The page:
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Scouting Pitchers: Hiroki Kuroda

James Benkard

James Benkard

James Benkard writes about fantasy sports for RotoWire.

(Statistics as of 5/6/08)

Look West, young man - at a pitcher the Dodgers signed out of the Far East. Kuroda has been on the map to come to the US from Japan since he led the hitter-friendly Central League with a 1.85 ERA in 2006. He elected to return for the 2007 season but then opted out of a four-year deal to come here. Los Angeles beat out Kansas City, Arizona, and Seattle to sign him to a three-year, $35.2 million deal in December 2007.

I scout these pitchers personally, recording their velocity, pitch selection and motions by watching their games. Please feel free to post your comments below on these columns. I use the standard 20-80 scouting scale to rate pitchers. These velocities are suggestive and not determinant of a pitch's rating. For example, a 75 MPH curveball might rank as a 60 because of its movement and/or deception.

80 Outstanding (96+ MPH fastball, 88+ MPH slider, 82 MPH curveball)
70 Well above average (94-95 FB, 86-87 MPH SL, 80-81 MPH CB)
60 Above average (92-93 MPH FB, 84-85 MPH SL, 78-79 MPH CB)
50 Average (89-91 MPH FB, 82-84 MPH SL, 75-77 MPH CB)
40 Below average (86-88 MPH FB, 79-81 MPH SL, 73-75 MPH CB)
30 Well below average (83-85 MPH FB, 76-78 MPH SL, 71-72 MPH CB)
20 Poor (80-82 MPH FB, 71-75 MPH SL, 69-70 MPH CB)

The right-handed Kuroda (6-1, 210, born 2/10/1975) threw 1,510 innings in 10 years for the Hiroshima Toyo Carp. He walked 400 and struck out 1111 while going 91-81 with a 3.77 ERA. Kuroda was a 2004 Olympic gold medalist but did not pitch for Japan's 2006 World Baseball Classic championship team. Minor elbow surgery and his father's ill health prompted him to return home for 2007, ESPN.com reports.

Hiroki Kuroda: (G/F 1.51)

		Rating:  %Thrown:
Fastball	60		55
Curveball	N/A
Slider		55		30
Forkball	50		15
Control	60
Delivery	60
Composure	65

Kuroda has a 91-94 MPH fastball he can cut inside to left-handed hitters or away from right-handers with no apparent loss in velocity. He might have natural movement on a four-seamer, or be throwing a hard two-seamer. Kuroda's main breaking pitch is a 77-87 MPH slider that is his strikeout pitch. It has just average movement, but this makes it easier to keep in the strike zone. Kuroda also throws an 80-86 MPH forkball that he uses mainly against left-handers.

Kuroda's game plan is to tempt undisciplined hitters to swing at his fastball and slider away and induce groundouts. It appears his stuff has declined a little and he is still adjusting to the challenge of good American hitters laying off those pitches. Kuroda doesn't give in to the hitter. When he gives up a home run, it's because he has missed his location rather than from challenging a hitter in the strike zone. Kuroda doesn't like to come over the plate, especially in a game situation. This can create problems for him when disciplined hitters lay off his pitches on the corners and he falls behind in the count.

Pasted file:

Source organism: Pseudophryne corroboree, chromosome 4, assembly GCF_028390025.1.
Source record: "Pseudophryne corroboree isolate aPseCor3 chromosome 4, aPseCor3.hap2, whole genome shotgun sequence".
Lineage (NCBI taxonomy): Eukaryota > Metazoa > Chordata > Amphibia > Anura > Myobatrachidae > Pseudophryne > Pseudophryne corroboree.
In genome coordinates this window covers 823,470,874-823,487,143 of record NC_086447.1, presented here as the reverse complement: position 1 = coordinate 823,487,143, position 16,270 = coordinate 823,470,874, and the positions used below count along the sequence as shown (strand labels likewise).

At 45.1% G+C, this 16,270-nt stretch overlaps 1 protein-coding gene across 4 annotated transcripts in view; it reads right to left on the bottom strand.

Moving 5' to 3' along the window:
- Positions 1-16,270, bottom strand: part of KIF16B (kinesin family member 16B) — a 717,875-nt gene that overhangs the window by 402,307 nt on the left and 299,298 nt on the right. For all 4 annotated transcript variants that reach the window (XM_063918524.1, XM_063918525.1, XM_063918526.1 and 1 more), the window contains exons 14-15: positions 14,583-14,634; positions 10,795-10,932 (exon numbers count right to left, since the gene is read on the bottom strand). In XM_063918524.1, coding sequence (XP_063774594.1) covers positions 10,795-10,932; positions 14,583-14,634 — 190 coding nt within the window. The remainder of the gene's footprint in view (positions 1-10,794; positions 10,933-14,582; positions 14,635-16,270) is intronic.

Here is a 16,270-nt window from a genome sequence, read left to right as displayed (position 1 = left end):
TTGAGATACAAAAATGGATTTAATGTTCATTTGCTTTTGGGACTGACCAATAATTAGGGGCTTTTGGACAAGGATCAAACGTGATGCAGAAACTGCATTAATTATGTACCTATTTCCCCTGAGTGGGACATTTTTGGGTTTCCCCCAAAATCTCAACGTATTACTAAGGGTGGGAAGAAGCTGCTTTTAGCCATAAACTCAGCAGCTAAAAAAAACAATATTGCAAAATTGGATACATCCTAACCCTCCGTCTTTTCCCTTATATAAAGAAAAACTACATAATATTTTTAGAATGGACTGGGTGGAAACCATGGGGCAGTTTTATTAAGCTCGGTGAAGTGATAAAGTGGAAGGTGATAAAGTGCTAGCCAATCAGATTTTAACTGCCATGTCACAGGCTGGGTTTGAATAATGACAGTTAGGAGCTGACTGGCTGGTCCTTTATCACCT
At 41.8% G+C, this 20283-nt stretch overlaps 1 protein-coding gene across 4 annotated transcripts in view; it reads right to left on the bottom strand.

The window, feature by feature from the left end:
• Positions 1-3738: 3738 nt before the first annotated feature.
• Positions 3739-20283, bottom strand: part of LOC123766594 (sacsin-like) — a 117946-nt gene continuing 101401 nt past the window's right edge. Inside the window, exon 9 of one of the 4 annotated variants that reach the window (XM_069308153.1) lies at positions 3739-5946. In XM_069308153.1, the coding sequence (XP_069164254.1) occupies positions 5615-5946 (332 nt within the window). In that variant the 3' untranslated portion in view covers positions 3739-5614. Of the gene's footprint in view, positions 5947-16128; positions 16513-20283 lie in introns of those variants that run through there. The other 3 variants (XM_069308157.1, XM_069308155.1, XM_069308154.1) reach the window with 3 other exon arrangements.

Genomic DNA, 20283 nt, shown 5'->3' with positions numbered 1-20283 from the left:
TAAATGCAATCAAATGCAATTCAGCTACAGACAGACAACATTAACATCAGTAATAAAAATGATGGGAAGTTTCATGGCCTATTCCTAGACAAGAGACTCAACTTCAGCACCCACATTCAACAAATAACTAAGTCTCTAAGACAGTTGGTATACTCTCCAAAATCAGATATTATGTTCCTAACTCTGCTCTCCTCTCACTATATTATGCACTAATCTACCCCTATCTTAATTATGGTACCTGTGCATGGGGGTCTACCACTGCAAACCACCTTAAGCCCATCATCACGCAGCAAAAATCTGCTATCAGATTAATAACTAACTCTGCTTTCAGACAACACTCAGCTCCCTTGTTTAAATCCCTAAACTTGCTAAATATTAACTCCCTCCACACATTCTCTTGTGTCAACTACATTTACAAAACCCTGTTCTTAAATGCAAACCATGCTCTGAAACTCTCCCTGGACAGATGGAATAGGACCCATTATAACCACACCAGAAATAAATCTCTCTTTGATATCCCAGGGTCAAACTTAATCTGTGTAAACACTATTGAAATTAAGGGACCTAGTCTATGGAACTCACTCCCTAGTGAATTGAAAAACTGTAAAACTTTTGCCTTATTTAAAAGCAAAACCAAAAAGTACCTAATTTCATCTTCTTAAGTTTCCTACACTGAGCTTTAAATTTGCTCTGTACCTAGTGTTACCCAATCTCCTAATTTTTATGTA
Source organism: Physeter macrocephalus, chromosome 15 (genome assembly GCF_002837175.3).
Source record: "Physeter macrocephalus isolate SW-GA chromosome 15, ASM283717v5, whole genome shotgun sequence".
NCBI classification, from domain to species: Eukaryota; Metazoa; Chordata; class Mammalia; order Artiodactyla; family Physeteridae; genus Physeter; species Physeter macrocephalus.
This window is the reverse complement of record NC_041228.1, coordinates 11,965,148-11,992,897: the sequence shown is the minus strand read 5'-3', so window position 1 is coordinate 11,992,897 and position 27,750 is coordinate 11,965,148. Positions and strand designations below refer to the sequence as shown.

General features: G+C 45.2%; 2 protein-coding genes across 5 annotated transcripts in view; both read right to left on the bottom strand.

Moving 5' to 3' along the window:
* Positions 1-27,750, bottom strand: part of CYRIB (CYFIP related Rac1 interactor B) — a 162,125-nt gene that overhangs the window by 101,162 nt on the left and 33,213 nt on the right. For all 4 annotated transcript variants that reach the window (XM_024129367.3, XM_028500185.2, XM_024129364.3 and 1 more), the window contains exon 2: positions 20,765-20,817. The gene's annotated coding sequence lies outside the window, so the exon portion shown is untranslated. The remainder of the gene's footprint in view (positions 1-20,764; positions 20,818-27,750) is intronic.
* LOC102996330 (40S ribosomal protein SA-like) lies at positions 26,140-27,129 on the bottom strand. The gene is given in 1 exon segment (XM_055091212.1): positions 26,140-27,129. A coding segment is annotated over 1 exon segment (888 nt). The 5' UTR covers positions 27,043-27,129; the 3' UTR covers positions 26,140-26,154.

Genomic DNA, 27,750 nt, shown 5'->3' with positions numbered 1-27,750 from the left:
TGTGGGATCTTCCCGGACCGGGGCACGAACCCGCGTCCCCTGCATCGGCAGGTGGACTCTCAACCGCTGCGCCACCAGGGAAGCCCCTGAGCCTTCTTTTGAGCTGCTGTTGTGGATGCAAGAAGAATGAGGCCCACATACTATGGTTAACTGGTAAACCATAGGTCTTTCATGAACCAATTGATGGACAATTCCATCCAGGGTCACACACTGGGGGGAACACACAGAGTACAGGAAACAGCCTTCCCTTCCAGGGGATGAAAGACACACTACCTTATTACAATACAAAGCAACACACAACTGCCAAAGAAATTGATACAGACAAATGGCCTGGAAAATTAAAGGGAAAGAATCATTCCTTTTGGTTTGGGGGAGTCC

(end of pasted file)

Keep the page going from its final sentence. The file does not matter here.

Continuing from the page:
Through Kuroda's first seven starts, he has fared much better with the bases empty (.253 average against) than with runners on base (.315). Hitters can afford to be more patient with runners on. Kuroda has also struggled against left-handed hitters (.299) than right-handers (.267). Kuroda will come inside hard to left-handers but usually misses off the plate or high. His forkball is only average and as the game progresses it becomes less deceptive as he fades it down and away from left-handers. Kuroda works his fastball and slider away to left-handers when in trouble, but he has had limited success so far. His slider is much more effective as a put-away pitch to right-handers, as it has good velocity and he controls it well. He appears loathe to use his fastball inside to right-handers and doesn't appear to use his forkball against them.

Kuroda has a smoother motion than a lot of Japanese pitchers, and it has kept him throwing in the low 90s into his thirties. He works quickly with no one on and has a good slide-step motion to keep runners close. Unfortunately, this slide-step costs him some control. Like all Japanese players, he is strong fundamentally and doesn't beat himself with fielding or mental mistakes.

Kuroda is a solid starter who is still learning the major leagues and his team. He is the type of pitcher who can dominate when his defense is solid and the umpire is giving him the borderline calls, but can unravel quickly when he faces a disciplined lineup. Kuroda could benefit from mixing his pitch sequences more, as he does tend to be predictable. It would help him if the Dodgers settled their revolving infield situation.

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Radar Love:

93-97: Dustin McGowan against the White Sox on May 5th.
93-96: Javier Vazquez in losing 1-0 to McGowan and the Blue Jays on May 5th.
91-97: Max Scherzer against the Phillies on May 5th.
91-94: Carlos Zambrano shutting down the Reds on May 6th.
91-94: Luke Hochevar in Cleveland on May 3rd.
86-89: Scott Olsen beating the Brewers on May 6th.
86-89: Greg Smith against Texas on May 4th.

Next week: AL East: Jon Lester

 

Article first appeared 5/8/08